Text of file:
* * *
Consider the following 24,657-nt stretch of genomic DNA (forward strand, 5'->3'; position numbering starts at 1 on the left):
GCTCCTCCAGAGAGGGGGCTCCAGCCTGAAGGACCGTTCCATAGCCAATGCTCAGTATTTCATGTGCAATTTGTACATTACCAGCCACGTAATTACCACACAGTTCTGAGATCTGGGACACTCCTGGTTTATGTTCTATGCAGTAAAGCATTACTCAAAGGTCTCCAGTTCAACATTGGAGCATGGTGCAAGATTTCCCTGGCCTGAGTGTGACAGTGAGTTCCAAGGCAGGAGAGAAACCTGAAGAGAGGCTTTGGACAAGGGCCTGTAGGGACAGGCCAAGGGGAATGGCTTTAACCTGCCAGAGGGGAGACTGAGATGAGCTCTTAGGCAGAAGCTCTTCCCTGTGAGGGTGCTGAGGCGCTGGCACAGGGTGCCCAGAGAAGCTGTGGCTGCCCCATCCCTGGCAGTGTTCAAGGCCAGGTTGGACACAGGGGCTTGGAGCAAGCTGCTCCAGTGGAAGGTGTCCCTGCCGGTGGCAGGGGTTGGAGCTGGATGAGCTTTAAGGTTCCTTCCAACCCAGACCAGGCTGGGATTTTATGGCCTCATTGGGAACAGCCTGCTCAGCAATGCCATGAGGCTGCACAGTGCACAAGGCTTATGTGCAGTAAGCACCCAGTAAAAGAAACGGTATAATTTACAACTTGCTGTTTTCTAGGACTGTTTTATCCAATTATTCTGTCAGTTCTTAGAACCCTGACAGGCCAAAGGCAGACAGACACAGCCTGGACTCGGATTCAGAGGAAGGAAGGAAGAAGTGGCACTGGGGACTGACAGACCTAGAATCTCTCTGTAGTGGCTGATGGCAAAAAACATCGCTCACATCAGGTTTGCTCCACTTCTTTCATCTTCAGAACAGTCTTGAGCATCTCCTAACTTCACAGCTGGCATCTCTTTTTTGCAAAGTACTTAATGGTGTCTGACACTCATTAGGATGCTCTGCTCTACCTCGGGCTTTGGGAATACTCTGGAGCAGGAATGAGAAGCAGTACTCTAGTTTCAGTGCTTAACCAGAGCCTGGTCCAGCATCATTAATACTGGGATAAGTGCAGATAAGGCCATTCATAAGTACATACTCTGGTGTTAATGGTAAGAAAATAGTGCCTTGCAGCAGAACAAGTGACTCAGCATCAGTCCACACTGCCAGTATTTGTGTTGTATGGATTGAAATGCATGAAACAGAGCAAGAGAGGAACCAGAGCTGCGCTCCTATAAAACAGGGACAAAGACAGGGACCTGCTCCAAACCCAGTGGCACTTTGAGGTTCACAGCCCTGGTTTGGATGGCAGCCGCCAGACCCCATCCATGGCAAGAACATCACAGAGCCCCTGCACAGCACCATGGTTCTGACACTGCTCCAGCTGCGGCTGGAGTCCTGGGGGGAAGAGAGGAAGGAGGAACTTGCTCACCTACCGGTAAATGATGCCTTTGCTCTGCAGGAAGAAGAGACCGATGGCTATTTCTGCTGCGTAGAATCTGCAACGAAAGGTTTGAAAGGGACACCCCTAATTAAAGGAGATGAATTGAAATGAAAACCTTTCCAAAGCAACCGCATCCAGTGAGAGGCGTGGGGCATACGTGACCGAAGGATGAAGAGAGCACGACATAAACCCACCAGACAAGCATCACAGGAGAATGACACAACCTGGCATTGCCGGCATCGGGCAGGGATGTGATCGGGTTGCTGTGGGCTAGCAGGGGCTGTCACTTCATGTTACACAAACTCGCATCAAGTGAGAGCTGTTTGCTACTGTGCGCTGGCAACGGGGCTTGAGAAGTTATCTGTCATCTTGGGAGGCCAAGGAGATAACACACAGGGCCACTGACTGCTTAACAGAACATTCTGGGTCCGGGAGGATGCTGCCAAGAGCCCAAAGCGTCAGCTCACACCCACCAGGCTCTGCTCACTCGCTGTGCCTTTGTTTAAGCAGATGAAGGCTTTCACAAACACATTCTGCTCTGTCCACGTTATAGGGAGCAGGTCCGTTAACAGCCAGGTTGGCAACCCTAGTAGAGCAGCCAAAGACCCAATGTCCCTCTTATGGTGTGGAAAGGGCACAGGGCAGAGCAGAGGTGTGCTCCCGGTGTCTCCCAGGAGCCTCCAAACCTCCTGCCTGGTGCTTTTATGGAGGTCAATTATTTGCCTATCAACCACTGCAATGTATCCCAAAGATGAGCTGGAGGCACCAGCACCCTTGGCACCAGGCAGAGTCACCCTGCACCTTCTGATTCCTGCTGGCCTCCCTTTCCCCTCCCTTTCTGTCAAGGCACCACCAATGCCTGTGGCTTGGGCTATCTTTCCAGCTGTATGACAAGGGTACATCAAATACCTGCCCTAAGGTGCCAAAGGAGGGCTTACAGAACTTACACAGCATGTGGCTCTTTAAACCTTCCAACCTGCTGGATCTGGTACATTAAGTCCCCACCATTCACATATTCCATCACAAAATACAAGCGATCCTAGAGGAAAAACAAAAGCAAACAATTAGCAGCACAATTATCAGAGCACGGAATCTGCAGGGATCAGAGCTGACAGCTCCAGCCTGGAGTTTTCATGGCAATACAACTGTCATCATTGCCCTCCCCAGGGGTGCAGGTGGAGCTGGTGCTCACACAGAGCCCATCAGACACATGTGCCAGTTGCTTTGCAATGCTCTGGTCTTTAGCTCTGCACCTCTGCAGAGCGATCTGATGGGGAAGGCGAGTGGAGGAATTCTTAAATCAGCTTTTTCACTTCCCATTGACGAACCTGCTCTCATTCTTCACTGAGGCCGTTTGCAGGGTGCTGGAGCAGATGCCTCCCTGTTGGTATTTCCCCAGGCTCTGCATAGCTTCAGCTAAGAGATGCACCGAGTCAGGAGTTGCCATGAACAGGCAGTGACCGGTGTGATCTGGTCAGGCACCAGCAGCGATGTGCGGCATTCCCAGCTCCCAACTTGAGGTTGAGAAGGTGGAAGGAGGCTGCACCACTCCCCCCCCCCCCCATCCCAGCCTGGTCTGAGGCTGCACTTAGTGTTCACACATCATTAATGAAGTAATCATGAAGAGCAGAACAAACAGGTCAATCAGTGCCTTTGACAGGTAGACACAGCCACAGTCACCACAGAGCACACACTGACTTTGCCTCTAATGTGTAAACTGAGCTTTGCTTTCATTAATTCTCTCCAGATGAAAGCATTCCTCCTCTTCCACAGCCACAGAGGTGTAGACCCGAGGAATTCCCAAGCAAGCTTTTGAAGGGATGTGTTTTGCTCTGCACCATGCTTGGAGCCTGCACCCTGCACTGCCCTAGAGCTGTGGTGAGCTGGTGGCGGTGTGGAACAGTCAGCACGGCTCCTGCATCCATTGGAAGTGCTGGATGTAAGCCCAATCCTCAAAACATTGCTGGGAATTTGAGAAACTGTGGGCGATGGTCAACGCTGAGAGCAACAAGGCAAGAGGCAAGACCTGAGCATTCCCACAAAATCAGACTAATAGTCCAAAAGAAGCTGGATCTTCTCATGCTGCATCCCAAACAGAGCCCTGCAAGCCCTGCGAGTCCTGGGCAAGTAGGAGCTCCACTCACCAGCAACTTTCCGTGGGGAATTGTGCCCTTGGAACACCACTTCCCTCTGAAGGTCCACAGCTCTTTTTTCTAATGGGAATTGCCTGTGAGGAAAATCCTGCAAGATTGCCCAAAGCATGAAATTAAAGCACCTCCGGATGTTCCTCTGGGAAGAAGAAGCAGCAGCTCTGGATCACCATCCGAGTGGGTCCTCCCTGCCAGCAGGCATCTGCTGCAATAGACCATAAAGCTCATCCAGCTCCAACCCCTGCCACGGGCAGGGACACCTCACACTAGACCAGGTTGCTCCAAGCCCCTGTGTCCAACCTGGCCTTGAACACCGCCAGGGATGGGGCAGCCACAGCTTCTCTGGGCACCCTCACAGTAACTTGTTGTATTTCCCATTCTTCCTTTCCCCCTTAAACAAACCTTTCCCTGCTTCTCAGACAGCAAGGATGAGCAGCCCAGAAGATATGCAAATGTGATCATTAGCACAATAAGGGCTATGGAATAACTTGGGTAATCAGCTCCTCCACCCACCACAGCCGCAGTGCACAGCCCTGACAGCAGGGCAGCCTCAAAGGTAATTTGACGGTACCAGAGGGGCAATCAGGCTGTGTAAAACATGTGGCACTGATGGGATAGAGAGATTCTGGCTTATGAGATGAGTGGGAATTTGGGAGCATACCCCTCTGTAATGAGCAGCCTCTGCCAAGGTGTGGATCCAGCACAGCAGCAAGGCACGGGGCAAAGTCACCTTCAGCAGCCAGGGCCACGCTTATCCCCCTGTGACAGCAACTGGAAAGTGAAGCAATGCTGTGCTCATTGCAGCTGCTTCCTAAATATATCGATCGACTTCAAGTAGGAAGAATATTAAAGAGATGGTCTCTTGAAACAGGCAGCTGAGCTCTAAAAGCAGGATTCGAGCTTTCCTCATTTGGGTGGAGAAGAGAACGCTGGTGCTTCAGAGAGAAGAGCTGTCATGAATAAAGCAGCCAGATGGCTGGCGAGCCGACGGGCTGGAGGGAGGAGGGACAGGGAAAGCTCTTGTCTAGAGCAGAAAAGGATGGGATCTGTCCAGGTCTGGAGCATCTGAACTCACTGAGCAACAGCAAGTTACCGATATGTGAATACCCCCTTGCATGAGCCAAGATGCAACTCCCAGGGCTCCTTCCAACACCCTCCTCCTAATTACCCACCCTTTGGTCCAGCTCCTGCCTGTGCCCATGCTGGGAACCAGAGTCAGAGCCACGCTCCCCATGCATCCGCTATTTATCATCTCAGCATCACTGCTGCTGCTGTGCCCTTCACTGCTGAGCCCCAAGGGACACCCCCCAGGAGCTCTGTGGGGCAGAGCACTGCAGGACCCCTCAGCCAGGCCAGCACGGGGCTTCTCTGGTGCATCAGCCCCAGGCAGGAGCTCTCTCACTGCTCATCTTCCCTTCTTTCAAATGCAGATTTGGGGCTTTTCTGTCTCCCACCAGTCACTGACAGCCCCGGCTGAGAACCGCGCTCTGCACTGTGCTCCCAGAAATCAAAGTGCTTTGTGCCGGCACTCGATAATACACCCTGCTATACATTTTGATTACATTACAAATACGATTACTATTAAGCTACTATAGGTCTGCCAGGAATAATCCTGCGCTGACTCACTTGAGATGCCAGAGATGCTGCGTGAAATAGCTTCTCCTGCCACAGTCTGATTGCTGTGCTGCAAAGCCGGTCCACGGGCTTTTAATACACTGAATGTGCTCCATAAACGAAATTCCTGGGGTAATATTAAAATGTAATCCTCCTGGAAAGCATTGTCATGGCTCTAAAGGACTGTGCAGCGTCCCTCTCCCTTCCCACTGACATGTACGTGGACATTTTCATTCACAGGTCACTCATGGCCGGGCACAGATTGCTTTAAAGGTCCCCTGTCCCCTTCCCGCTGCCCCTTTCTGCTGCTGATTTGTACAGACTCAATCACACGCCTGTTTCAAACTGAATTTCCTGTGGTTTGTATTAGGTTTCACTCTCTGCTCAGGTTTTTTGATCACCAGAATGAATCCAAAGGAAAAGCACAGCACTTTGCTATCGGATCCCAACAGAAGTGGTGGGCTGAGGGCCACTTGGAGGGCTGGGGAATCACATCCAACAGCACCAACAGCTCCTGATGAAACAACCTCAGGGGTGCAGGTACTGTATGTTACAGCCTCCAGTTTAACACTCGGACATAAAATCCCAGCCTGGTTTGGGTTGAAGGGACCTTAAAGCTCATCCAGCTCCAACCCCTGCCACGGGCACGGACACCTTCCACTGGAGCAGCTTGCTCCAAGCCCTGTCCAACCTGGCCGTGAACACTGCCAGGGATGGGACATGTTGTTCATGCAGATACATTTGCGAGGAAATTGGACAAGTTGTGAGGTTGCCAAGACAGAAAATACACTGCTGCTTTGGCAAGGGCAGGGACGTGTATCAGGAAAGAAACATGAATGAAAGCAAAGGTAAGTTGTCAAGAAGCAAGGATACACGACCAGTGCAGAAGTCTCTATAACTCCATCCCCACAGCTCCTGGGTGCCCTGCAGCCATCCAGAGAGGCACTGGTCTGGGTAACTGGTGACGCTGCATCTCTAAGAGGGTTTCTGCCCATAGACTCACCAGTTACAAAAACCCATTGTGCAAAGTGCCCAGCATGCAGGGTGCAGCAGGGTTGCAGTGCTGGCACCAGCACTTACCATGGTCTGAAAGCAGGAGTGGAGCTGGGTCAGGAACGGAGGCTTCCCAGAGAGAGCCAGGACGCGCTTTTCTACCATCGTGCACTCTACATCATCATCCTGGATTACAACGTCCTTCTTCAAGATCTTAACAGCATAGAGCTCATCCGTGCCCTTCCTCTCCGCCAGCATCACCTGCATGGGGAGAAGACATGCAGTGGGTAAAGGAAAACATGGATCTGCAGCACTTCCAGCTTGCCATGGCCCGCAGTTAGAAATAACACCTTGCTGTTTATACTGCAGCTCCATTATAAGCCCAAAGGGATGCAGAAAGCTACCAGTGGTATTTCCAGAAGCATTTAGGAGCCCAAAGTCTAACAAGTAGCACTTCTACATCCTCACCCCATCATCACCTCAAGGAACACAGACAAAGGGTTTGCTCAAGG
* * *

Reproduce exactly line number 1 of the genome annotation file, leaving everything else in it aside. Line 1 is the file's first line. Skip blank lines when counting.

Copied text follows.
Consider the following 24,657-nt stretch of genomic DNA (forward strand, 5'->3'; position numbering starts at 1 on the left):